From ligonier ministries (original source here)
“Then Satan stood against Israel and incited David to number Israel” (v. 1). – 1 Chronicles 21
Dualism, that philosophical idea that says good and evil are two equal and eternal forces, is shown to be false in the Word of God in its very first verse. When the Bible says, “In the beginning, God created the heavens and the earth” (Gen. 1:1), the words the heavens and the earth are a synonym for “all things.” In the beginning, God created all things; this includes the Devil. Although he is very powerful, Satan is ultimately a finite creature who is by no means a match for our Lord.
Though He created the Devil, God is not in any way culpable for evil. Like everything else, Satan was originally “very good” (v. 31), and how Satan could fall when there was no evil present in creation is a great mystery. Still, we know our Creator cannot be tempted with evil, nor can He ever tempt anyone (James 1:13).
That Satan is a creature means he is subject to the Lord, who uses him to fulfill His good purposes (Rom. 8:28). In the final analysis, the Devil is God’s Devil (to summarize Martin Luther) and never operates outside the Lord’s decree. This truth can be seen when we compare today’s passage with 2 Samuel 24. Applying material from the books of Samuel to the Israelites after the Babylonian exile, the Chronicler tells us Satan incited David to take a census of Israel (1 Chron. 21:1) even though 2 Samuel 24:1 says God moved David on that occasion. This is no contradiction; it illustrates the doctrine of providence. Since God is sovereign over all, everything that happens is grounded in His plan.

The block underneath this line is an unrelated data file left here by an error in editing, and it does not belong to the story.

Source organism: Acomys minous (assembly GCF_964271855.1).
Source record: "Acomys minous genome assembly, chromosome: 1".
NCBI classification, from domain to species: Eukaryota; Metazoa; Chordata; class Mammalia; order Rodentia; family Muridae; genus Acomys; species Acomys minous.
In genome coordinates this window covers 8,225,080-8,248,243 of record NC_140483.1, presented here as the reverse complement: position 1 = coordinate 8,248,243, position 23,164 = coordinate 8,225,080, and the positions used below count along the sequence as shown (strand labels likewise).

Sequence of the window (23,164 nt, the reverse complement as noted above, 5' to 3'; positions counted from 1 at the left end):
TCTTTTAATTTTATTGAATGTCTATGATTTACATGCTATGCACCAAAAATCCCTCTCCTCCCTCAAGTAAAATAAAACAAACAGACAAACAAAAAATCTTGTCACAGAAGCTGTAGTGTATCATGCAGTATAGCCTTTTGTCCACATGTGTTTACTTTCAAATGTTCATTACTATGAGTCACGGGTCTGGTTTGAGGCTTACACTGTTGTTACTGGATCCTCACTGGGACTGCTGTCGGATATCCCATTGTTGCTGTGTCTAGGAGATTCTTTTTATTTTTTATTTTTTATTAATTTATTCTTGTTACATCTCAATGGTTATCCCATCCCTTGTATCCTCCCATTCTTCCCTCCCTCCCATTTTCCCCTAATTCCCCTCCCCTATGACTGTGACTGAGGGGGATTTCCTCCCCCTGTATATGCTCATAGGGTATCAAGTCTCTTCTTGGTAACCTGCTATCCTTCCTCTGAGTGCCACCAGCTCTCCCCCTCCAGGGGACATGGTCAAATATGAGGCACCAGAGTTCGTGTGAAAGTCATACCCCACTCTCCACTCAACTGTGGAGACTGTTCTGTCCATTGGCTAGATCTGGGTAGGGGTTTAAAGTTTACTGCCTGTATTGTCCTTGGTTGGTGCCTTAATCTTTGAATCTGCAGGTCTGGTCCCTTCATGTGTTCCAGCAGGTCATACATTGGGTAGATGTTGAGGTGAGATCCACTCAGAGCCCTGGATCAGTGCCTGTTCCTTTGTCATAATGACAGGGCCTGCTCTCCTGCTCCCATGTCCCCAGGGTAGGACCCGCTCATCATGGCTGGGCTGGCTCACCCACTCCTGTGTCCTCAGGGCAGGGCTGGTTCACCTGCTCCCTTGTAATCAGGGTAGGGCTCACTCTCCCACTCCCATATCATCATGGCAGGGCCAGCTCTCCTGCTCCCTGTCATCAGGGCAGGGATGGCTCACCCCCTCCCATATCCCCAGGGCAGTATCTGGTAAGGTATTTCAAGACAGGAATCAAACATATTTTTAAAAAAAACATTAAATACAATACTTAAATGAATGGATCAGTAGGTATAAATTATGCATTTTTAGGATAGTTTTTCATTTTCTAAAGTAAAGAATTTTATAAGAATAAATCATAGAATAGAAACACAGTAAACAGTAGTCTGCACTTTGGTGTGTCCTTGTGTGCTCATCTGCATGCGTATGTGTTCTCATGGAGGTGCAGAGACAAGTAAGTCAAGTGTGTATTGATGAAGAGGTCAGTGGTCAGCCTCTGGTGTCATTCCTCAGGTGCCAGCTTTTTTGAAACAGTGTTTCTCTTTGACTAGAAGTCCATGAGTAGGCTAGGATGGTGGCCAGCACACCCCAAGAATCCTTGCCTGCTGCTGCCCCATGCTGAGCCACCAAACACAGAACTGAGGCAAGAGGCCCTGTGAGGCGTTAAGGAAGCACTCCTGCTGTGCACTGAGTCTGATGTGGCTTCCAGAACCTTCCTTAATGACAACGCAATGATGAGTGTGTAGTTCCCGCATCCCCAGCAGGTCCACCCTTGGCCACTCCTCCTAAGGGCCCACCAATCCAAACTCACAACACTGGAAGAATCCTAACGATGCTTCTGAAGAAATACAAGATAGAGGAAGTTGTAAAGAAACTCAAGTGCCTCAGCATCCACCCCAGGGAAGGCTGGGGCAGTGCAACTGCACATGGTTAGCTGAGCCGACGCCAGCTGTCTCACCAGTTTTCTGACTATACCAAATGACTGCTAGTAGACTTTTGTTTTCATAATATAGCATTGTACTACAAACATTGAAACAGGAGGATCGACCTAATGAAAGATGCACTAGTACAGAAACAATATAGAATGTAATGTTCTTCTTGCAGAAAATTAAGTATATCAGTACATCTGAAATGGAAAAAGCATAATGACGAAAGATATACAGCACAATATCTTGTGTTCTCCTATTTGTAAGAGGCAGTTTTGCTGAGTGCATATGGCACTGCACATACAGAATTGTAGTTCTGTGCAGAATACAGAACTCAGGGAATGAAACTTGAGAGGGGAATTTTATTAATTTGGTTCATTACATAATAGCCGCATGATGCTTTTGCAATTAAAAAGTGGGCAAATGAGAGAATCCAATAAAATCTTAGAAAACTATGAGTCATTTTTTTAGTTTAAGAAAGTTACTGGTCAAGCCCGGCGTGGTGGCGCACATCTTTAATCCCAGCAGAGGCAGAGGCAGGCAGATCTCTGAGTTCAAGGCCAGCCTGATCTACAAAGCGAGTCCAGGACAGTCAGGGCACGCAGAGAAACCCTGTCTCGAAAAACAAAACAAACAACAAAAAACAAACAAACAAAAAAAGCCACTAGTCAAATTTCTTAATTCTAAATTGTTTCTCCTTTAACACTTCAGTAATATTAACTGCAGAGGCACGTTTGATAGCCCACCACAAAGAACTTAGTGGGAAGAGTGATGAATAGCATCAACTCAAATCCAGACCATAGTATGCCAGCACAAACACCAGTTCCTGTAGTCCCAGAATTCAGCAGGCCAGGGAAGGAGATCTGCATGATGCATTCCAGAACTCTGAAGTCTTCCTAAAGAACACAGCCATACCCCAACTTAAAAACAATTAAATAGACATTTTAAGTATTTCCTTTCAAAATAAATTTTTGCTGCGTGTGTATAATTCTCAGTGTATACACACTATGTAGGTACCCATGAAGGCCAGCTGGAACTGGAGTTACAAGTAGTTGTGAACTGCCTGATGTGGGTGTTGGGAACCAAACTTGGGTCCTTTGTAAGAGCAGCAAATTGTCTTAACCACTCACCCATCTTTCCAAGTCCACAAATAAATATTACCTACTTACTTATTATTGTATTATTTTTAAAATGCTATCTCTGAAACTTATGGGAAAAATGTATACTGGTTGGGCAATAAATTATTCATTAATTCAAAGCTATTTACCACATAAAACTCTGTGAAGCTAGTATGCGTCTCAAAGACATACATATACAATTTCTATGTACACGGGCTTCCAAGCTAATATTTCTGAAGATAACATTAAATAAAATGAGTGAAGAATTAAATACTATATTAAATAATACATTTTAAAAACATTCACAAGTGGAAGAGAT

David commanded a census because the Lord ultimately planned that he do so, but Satan was used as the secondary cause to incite David. God ordained David’s sin, but He is not to blame for the temptation, for Satan did the tempting. In this case we might say the Lord “allowed” Satan to tempt David in order to clarify the point that God does not stand behind evil deeds in the same way that He does behind goodness. But make no mistake, John Calvin tells us, God’s decree of evil is not “bare permission — as if God sat in a watchtower, awaiting chance events, and his judgments thus depended upon human will” (Institutes 1.18.1).
That God rules over Satan without Himself being guilty of sin is a hard truth, but it is also comforting. It tells us that what we suffer from the Devil, his demons, and all evil is not purposeless but will lead to our good and God’s glory.
God is much greater than we are, so He is able to do things that we could never do, such as being sovereign over the Devil without ever being guilty of the Devil’s evil. Knowledge of this truth should not only move us to glorify the Lord but also to be confident that every tragedy we meet will serve a good purpose when all is said and done. If you are going through a difficult time, know that God is using it for your good even if you cannot yet see how.